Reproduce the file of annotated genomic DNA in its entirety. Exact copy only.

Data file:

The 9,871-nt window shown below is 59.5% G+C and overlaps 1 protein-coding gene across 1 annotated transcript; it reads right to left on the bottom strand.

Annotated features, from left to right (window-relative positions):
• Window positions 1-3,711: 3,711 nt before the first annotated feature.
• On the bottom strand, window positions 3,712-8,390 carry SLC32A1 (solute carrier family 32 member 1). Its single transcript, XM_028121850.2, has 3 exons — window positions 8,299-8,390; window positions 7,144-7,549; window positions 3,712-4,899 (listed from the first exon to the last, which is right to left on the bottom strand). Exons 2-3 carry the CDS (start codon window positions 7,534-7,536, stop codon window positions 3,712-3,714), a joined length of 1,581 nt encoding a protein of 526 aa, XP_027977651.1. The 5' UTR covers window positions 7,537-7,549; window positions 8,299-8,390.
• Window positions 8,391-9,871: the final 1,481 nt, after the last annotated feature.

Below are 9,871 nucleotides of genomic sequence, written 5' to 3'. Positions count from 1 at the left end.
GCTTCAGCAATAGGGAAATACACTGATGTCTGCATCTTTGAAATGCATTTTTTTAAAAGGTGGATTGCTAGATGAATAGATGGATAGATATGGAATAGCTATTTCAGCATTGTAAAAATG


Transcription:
The 9,871-nt window shown below is 59.5% G+C and overlaps 1 protein-coding gene across 1 annotated transcript; it reads right to left on the bottom strand.

Annotated features, from left to right (window-relative positions):
• Window positions 1-3,711: 3,711 nt before the first annotated feature.
• On the bottom strand, window positions 3,712-8,390 carry SLC32A1 (solute carrier family 32 member 1). Its single transcript, XM_028121850.2, has 3 exons — window positions 8,299-8,390; window positions 7,144-7,549; window positions 3,712-4,899 (listed from the first exon to the last, which is right to left on the bottom strand). Exons 2-3 carry the CDS (start codon window positions 7,534-7,536, stop codon window positions 3,712-3,714), a joined length of 1,581 nt encoding a protein of 526 aa, XP_027977651.1. The 5' UTR covers window positions 7,537-7,549; window positions 8,299-8,390.
• Window positions 8,391-9,871: the final 1,481 nt, after the last annotated feature.

Below are 9,871 nucleotides of genomic sequence, written 5' to 3'. Positions count from 1 at the left end.
GCTTCAGCAATAGGGAAATACACTGATGTCTGCATCTTTGAAATGCATTTTTTTAAAAGGTGGATTGCTAGATGAATAGATGGATAGATATGGAATAGCTATTTCAGCATTGTAAAAATG